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  Geotimes - March 2008 - A fleshy fossil find
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A fleshy fossil find

In a forest in northeastern China, a small dinosaur with a beaked snout, known as Psittacosaurus, died 130 million years ago. A portion of its lower abdomen containing a flesh wound managed to fossilize. The fossilized wound now offers paleontologists an unprecedented peek inside dinosaur skin, showing them just how tough some dinosaurs really were.

“It’s like having a living dinosaur and being able to dissect it,” says paleontologist Theagarten Lingham-Soliar of the University of KwaZulu-Natal in South Africa. Lingham-Soliar noticed the four- to five-centimeter-wide cut near the specimen’s lower ribs while examining a Psittacosaurus fossil from China’s Liaoning Province. The cut penetrated the skin’s surface to reveal a cross-sectional, three-dimensional view of the skin’s inner layers. This was not something Lingham-Soliar or any other paleontologist had ever seen. “We’ve got for the first time an idea of what the deep structure of a dinosaur’s skin was like — all other studies deal with the surface of the animal,” he says.

Although soft tissue usually decomposes rapidly before fossilization can occur, fossils of dinosaur skin have been found before. In fact, paleontologists already knew that Psittacosaurus’ outer skin was scaly and reptilian. But they didn’t know what the inside looked like. With the help of a microscope, Lingham-Soliar investigated the two-centimeter-deep cut to find horizontal layer upon layer of tightly packed collagen fibers arranged in alternating orientations — an arrangement found in modern reptiles and sharks. In total, he counted 25 collagen layers and estimated at least another 15 layers probably had existed in poorly preserved areas of the skin. By today’s standards, that’s remarkably thick skin, he says. “Only one other [known] animal of comparable size has so many layers: nurse sharks,” says Lingham-Soliar, whose results were published online in the Proceedings of the Royal Society B on Jan. 8.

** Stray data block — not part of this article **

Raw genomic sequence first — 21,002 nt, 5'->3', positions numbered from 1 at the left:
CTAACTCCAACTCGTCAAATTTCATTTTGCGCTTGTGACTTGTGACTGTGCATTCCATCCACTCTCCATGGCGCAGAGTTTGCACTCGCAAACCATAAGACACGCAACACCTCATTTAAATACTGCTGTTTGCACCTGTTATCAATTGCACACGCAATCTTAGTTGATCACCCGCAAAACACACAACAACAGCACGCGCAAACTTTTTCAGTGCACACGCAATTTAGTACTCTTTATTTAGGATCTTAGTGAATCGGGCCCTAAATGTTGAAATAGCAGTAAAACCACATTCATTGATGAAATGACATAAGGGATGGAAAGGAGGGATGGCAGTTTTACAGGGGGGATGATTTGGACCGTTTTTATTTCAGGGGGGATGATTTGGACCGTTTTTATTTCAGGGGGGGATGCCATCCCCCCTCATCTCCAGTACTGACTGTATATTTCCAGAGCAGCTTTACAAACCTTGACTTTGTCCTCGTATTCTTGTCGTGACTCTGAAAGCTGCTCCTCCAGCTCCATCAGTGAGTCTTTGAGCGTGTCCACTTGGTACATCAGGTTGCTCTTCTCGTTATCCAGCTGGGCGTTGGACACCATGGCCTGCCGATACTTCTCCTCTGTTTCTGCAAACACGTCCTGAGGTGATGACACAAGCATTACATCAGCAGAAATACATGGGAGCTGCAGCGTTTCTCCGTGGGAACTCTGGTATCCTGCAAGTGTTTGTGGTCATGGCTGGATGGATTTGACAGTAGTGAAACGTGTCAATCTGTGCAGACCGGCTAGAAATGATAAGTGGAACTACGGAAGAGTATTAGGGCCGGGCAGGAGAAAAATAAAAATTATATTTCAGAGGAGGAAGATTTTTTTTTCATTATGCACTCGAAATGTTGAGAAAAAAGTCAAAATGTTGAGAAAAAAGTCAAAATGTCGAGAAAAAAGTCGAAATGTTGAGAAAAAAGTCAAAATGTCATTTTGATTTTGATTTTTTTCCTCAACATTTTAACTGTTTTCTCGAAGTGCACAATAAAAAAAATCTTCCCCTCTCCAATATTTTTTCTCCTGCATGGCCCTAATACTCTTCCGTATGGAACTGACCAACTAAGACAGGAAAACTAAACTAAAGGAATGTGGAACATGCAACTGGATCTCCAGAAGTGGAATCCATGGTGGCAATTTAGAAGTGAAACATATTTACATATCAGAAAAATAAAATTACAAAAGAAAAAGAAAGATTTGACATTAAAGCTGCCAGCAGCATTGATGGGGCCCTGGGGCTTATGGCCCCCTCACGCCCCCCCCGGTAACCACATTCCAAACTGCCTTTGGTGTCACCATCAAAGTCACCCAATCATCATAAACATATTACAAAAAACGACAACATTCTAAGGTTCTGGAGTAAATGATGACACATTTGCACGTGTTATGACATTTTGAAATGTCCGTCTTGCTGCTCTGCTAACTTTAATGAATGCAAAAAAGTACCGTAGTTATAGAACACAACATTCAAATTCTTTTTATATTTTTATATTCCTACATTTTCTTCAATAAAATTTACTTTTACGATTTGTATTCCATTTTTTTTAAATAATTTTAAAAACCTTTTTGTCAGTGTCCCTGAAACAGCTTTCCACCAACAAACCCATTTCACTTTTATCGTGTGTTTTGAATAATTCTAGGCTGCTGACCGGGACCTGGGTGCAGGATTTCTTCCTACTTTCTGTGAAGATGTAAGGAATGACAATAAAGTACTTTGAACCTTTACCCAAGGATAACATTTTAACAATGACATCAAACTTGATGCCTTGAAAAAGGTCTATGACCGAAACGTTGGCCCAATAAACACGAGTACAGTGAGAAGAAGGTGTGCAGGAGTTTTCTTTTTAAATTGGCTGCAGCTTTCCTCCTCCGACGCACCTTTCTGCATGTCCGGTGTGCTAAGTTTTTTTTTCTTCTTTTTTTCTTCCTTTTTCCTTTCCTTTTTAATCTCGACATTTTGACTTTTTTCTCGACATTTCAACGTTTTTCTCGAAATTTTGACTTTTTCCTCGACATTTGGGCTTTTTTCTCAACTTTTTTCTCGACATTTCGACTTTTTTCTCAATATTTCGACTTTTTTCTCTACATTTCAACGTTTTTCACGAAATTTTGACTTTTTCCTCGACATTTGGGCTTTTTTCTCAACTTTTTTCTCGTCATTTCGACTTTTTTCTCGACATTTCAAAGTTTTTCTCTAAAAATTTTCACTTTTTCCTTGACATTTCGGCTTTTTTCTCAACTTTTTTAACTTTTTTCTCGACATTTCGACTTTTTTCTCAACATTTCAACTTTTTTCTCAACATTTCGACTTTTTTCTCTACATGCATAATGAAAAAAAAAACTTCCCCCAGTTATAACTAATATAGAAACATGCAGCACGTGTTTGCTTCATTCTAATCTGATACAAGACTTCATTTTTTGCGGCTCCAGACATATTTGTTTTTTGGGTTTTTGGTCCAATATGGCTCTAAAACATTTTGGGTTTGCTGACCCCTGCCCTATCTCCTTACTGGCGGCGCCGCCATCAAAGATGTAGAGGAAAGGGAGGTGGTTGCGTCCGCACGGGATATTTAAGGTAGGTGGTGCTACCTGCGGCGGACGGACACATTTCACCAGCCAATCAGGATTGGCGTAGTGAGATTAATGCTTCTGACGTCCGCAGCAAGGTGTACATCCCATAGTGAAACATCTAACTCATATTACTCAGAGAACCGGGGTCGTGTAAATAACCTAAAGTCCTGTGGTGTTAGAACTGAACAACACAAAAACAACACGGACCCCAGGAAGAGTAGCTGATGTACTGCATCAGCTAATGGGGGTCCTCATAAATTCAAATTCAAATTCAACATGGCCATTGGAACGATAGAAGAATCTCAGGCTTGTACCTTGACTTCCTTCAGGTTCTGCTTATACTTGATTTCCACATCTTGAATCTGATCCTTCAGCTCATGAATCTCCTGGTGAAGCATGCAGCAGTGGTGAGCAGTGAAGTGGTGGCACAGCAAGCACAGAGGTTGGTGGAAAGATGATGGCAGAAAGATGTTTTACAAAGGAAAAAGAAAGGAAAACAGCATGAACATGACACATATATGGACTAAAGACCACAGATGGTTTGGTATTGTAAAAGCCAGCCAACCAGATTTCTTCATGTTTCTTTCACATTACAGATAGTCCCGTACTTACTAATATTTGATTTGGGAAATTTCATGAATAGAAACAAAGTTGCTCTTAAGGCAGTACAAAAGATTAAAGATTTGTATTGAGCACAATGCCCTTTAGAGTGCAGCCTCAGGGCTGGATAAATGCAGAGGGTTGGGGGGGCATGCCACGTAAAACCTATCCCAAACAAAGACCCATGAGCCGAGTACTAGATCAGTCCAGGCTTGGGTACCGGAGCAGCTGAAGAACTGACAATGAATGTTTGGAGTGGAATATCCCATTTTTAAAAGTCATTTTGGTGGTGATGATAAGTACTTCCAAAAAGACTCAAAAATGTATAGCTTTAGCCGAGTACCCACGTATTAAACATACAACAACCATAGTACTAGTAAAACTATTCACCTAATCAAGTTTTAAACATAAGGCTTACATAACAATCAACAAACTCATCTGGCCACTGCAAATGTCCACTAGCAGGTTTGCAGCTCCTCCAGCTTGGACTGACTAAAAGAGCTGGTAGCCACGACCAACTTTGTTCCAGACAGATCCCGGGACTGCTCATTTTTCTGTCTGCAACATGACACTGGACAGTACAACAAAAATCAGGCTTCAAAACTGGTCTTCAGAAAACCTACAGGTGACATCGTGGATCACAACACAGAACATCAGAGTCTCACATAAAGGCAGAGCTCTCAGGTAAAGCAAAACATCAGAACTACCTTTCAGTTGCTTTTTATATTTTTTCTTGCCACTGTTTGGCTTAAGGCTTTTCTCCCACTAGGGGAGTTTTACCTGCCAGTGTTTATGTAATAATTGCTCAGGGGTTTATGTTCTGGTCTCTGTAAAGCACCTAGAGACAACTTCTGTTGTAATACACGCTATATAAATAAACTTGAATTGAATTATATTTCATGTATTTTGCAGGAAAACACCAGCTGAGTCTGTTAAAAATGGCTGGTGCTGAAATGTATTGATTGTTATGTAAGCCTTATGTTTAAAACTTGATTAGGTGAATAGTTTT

Psittacosaurus’ thick skin was also probably very tough, Lingham-Soliar says. “Collagen gives our skin strength to withstand external forces” and gives it structure, he says. Having strong, thick skin may have afforded the small, gazelle-sized dinosaur some protection against large, toothy predators — although tooth marks in the wound indicate something managed to bite the dinosaur either before or shortly after death.

Psittacosaurus would have made a tasty hors d’oeuvre for other dinosaurs in its environment,” says Matt Lamanna, a paleontologist at the Carnegie Museum of Natural History in Pittsburgh. The fossilized skin “really gives us a better picture of what Psittacosaurus was like as a living animal,” he says.

David Martill, a paleobiologist at the University of Portsmouth in the United Kingdom, agrees that soft tissue helps scientists reconstruct an animal’s biology in ways that bones alone can’t. “It’s always a special occasion when you find any skeleton with soft parts,” he says. And while he doesn’t doubt Psittacosaurus must have been “a real tough cookie,” Martill suggests researchers now need to study a range of reptiles and relate skin thickness to different ecological conditions to truly flesh out why Psittacosaurus had such thick skin.

Erin Wayman

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